Academic Senate begins faculty proposals, discusses enrollment


August Lawrence, Associate Editor

City College’s Academic Senate, a consultative body representing the school’s faculty, spent the bulk of this week’s meeting hearing proposals from departments across the campus asking for new tenured positions. The number of available positions is not known as of yet.

This was the first of two weeks that the senate would hear these proposals. 

“We’re going to hear lots of presentations from our colleagues,” said senate President Raeanne Napoleon. “[We need to] commit to working with an equity mindset.”

These are the departments and number of positions that each is vying for: 

The senate heard presentations from DSPS through Marine Diving Technologies this week.

The remaining departments will get a chance to pitch to the senate next week.  

“If these two positions are not approved, SBCC won’t be able to maintain the same level of support and services due to an overburdened faculty,” said DSPS presenter and Learning Disability Specialist Linda Beers. “The college needs these positions filled to remain concurrent and federally compliant.”

The senate also heard concerns about enrollment decline and the possible effects that loss of students could bring.

“Right now I don’t believe we’re doing our best for the students,” said Interim Executive Vice President of Educational Programs Kathy Scott. “We are in danger of losing our middle college status.”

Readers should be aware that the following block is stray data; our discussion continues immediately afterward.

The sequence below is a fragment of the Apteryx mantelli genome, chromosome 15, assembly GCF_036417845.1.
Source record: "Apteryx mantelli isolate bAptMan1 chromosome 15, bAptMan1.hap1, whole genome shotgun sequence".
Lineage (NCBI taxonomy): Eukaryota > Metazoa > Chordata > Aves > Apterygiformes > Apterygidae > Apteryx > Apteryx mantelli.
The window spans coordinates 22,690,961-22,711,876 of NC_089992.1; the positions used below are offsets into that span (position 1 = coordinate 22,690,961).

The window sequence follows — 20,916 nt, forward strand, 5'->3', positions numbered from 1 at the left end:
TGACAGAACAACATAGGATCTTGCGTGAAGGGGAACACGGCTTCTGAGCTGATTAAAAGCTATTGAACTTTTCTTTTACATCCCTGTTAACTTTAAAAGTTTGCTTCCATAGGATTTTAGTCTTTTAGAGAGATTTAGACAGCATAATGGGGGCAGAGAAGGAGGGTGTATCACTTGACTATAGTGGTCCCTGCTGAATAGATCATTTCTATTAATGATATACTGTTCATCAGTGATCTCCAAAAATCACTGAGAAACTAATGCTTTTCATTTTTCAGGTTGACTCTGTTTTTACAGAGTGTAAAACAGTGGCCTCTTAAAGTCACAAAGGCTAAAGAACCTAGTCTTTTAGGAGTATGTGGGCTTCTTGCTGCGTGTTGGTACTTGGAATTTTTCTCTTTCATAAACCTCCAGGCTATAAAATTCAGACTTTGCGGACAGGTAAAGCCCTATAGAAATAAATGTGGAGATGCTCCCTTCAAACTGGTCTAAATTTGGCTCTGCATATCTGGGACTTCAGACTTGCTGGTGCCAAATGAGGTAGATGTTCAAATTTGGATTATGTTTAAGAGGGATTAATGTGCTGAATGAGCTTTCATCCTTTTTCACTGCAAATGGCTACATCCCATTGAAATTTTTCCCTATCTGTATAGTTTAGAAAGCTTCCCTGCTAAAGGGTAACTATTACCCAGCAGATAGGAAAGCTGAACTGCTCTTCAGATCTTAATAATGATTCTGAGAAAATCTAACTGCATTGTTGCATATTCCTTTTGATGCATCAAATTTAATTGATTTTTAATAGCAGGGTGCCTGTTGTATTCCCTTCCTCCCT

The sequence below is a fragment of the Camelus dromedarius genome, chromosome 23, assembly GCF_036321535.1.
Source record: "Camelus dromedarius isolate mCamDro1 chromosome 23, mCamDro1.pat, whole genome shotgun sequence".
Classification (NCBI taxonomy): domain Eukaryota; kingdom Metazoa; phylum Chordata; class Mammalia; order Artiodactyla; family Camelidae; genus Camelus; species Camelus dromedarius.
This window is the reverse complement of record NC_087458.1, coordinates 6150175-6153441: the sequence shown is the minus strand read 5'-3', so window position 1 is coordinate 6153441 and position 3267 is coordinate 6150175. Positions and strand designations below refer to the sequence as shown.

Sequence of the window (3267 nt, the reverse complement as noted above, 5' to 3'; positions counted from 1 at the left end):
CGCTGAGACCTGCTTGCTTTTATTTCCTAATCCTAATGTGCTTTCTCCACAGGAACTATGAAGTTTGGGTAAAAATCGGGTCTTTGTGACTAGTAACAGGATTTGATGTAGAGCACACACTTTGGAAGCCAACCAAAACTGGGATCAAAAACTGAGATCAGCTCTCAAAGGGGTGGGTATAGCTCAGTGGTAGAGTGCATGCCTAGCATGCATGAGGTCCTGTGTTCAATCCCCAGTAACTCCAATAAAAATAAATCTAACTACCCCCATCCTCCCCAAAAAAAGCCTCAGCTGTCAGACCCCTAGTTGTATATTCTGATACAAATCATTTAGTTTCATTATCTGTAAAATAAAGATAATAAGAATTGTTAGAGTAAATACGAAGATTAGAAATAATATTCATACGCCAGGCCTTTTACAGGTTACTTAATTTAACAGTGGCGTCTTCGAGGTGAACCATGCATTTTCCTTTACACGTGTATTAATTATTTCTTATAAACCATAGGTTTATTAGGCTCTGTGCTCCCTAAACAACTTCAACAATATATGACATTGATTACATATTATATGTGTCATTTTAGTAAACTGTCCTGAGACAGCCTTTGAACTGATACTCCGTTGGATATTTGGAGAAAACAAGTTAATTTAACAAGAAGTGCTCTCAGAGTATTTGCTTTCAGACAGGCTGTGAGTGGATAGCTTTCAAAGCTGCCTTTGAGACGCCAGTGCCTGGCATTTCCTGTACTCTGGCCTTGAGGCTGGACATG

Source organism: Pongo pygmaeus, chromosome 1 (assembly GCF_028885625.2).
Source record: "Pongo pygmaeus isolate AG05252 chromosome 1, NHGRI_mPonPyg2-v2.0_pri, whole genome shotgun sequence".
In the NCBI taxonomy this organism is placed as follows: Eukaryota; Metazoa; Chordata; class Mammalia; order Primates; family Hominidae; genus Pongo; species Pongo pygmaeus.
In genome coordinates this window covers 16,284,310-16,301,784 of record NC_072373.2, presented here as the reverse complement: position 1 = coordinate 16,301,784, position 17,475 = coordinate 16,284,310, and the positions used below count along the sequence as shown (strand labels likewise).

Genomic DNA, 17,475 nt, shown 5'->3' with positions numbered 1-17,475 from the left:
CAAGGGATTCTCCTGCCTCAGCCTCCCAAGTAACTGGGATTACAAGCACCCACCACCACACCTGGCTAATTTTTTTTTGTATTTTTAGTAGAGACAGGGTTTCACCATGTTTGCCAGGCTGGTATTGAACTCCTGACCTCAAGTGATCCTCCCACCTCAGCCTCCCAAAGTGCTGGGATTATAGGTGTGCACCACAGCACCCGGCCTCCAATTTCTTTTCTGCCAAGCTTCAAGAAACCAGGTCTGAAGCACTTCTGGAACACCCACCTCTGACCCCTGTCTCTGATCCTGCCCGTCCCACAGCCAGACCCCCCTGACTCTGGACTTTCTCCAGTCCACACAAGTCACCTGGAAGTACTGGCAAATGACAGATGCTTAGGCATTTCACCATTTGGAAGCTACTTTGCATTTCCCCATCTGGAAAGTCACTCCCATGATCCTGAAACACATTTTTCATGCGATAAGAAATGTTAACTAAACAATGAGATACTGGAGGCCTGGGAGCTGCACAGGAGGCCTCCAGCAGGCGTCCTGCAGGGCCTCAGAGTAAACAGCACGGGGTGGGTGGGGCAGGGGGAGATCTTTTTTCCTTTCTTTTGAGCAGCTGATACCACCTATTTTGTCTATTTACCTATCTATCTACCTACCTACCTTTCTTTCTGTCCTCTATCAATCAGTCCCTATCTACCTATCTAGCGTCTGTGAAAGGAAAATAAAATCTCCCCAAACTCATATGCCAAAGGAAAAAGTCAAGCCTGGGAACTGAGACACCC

The COVID-19 isolation mandates and subsequent remote learning made the educational experience challenging for most students. The difficulties students faced while dealing with online enrollment, attending classes over Zoom and the lack of in-person interaction with teachers and student services caused drops in enrollment.

Enrollment decreases could affect City College’s accreditation standards, approval for the college which, among others, affects the ability for students to receive federal financial aid and the transferability of credits taken at City College. The school’s middle college program, where high school students earn college credit while completing their diploma, also has the potential to be at risk.

“In addition to a significant loss of income for the college, there are probably students out there we’re not serving,” Scott said. “We’re down about 5% [from 2020] so far.”

She said thanks to a survey done last September, the college knows students are more likely to return if in-person classes are offered.

“The vast majority of [students] are saying they had trouble in class because they struggle online,” Scott said.

Since Scott came in and presented during public comment and this topic wasn’t on the agenda, there was nothing the senate could do to act upon it at this meeting. 

The Academic Senate will reconvene next Wednesday, Oct. 13.